The opinion of the court was delivered by: HARTSHORNE
1. Kurt Lueddeke died on June 16, 1931, leaving as his only heirs his widow, Clara Lueddeke, nee Mohr, inheriting one-quarter, and his son, Werner Walther Lueddeke, born August 17, 1914, in Hamburg, inheriting three-quarters.
2. On January 12, 1935, at Hamburg, Germany, Clara and Werner Lueddeke executed an instrument written in the English language purporting to assign a claim they had against one Fritz Brahm to the defendant, George P. Reinberg, and appointing the defendant their attorney to collect the Brahm debt, either in their names or in that of the defendant.
3. This assignment and power of attorney dated January 12, 1935, was not licensed by the German Foreign-Exchange Control Office.
4. By letter dated April 28, 1939, defendant, George P. Reinberg, requested J. Alfred Reinberg & Co. in Hamburg, Germany, to approve and to obtain the approval of Mrs. Lueddeke, as well as the consent of the German foreign-exchange control authorities, to a compromise settlement of the Brahm debt whereby the amount thereof was set at $ 6,900 to be paid in monthly installments beginning in September 1939, of $ 50 a month for the first year, $ 60 a month for the second year, and $ 75 a month thereafter until paid in full. The proposed settlement further provided that, if each payment was promptly made, the sum of $ 5,000 would be accepted as full payment of the entire debt, and that 25% of the collections should be retained in New York for the payment of an attorney's fee.
5. This compromise settlement, as outlined in defendant's letter of April 28, 1939, was licensed by the German Foreign-Exchange Control Office on June 23, 1939, Individual License No. A9/471/39/V, with instructions to remit the collections to the Reichsbank in Germany.
6. Between 1939 and 1948, the defendant, George P. Reinberg, collected $ 5,000 from Fritz Brahm, $ 1,281.50 of which was retained by defendant's attorney in New York for fees and disbursements in connection with the collections.
7. The defendant, George P. Reinberg, received advice from J. Alfred Reinberg & Co., under date of January 17, 1940, to deposit amounts of $ 100 as available from the Brahm collections to the credit of the Reichsbank-Direktorium, Berlin, with The Chase National Bank of the City of New York, for account of Mrs. Clara Lueddeke, p.a. J. Alfred Reinberg & Co., the Reichsbank to be notified by airmail of each deposit.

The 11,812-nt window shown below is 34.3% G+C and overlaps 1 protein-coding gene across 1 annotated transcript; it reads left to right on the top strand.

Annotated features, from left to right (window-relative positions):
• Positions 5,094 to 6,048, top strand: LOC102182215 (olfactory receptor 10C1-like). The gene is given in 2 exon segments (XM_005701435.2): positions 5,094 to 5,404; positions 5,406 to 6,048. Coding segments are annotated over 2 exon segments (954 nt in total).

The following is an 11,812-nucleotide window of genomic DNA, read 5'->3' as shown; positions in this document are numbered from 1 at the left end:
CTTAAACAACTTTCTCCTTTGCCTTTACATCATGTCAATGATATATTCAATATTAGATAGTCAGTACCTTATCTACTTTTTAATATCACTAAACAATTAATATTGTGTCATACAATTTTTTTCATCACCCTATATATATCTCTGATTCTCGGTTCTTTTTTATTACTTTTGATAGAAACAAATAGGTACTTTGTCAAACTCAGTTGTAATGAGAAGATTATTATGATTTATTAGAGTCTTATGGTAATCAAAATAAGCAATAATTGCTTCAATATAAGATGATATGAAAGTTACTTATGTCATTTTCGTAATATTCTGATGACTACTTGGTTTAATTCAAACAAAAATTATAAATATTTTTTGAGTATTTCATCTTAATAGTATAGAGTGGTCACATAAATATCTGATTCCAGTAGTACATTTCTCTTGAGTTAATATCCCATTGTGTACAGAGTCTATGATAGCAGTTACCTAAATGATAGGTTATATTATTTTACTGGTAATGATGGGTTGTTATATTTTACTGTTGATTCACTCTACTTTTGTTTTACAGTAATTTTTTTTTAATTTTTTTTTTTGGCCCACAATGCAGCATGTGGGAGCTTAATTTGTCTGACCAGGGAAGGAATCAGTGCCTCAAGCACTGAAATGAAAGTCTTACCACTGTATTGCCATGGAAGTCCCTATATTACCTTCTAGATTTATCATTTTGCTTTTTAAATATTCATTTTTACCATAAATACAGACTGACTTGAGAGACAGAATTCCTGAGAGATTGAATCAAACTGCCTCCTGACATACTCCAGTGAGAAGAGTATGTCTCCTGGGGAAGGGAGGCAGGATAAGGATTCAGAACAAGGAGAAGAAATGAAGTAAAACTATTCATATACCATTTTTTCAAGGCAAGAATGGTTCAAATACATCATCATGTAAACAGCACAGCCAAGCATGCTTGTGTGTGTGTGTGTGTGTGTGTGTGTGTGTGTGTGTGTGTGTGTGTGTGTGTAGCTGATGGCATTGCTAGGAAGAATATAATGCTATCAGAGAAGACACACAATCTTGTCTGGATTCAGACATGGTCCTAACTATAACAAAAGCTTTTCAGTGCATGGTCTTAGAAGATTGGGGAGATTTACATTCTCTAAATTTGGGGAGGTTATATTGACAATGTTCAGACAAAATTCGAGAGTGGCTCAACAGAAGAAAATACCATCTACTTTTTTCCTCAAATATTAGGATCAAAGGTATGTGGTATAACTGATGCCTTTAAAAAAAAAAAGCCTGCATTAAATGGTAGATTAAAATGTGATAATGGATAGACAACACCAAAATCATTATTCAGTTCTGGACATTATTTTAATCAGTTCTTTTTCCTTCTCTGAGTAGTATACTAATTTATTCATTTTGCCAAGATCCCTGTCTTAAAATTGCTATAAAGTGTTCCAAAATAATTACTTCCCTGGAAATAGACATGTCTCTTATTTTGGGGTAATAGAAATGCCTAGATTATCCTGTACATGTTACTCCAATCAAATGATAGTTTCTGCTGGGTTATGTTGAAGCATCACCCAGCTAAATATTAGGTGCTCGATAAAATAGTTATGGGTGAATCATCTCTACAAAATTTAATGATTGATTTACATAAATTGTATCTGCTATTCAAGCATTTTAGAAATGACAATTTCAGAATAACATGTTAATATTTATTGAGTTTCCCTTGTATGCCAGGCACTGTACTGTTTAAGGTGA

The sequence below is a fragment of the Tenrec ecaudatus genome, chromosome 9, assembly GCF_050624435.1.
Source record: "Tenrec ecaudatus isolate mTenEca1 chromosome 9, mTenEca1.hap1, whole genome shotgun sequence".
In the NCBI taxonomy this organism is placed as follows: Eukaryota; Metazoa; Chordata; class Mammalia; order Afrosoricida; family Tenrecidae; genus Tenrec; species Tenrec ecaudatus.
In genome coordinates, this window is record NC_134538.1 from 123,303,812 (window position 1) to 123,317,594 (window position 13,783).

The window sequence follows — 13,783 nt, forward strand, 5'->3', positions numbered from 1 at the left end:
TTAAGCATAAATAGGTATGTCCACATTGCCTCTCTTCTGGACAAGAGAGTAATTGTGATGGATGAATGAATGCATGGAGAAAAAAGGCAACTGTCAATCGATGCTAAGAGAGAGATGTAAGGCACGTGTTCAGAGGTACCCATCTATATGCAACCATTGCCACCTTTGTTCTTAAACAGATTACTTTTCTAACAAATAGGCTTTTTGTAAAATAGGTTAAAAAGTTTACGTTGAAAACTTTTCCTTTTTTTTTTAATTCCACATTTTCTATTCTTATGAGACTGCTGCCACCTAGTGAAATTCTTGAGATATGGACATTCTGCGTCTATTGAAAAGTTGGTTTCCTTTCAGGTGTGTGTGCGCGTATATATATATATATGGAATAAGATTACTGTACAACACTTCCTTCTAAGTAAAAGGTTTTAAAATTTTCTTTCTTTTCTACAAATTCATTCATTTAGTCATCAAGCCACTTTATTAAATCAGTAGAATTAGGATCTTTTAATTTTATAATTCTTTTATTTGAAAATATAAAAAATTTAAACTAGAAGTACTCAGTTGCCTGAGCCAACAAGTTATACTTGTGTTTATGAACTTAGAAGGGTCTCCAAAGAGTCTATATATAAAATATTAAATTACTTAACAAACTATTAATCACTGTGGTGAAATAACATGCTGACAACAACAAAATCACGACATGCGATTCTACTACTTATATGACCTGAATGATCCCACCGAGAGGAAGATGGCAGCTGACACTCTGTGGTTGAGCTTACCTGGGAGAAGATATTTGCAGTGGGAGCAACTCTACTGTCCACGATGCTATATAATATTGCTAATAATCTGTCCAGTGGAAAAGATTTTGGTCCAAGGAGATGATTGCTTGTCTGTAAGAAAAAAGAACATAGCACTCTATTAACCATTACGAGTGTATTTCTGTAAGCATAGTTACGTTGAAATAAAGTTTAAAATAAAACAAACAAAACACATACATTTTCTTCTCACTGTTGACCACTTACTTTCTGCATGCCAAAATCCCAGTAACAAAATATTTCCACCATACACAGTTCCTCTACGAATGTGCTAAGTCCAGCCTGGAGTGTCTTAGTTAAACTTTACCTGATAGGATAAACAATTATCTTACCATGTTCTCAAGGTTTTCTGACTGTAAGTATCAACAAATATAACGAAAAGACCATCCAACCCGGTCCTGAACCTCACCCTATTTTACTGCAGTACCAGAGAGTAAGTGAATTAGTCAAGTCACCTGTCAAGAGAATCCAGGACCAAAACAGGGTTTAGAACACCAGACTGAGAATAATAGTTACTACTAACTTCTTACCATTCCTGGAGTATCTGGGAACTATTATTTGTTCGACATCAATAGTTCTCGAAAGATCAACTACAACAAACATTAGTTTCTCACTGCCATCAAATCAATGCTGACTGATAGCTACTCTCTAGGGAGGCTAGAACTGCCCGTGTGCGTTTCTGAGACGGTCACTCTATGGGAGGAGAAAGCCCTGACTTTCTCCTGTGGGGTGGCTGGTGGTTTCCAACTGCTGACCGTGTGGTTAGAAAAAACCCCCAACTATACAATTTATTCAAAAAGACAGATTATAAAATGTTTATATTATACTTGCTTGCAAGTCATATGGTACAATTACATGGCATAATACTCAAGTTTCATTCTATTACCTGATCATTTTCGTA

8. On August 1, 1940, and on February 11, 1941, the defendant, George P. Reinberg, deposited two amounts, $ 150 and $ 100, respectively, with the Chase National Bank of the City of New York, for the account of the Reichsbank-Direktorium, Berlin, for account of Mrs. Clara Lueddeke, p.a. J. Alfred Reinberg & Co., Hamburg, Germany.
9. These two payments of $ 150 and $ 100 are the only payments attempted to be made by the defendant, George P. Reinberg, to Clara or Werner Lueddeke out of the Brahm collections. In collecting the funds from Brahm, the defendant, George P. Reinberg, was forced to expend personally the sum of $ 150.
10. On June 12, 1951, Vesting Order No. 18040 was issued, vesting in the Attorney General of the United States the debt or other obligation of the defendant, George P. Reinberg, represented by the funds collected and received from Fritz Brahm.
12. The defendant, George P. Reinberg, has refused and failed to comply with the Attorney General's demand to turn over the Brahm collections, so this suit was filed on December 28, 1955, to enforce compliance with Vesting Order No. 18040 and the demands of the Director of the Office of Alien Property.
13. On October 23, 1957, the Landeszentralbank of Hamburg, Germany, issued a document in the form of a license or permit to the alleged effect that the assignment in 1935 of the Brahm debt by Clara Lueddeke and Werner Lueddeke to the ...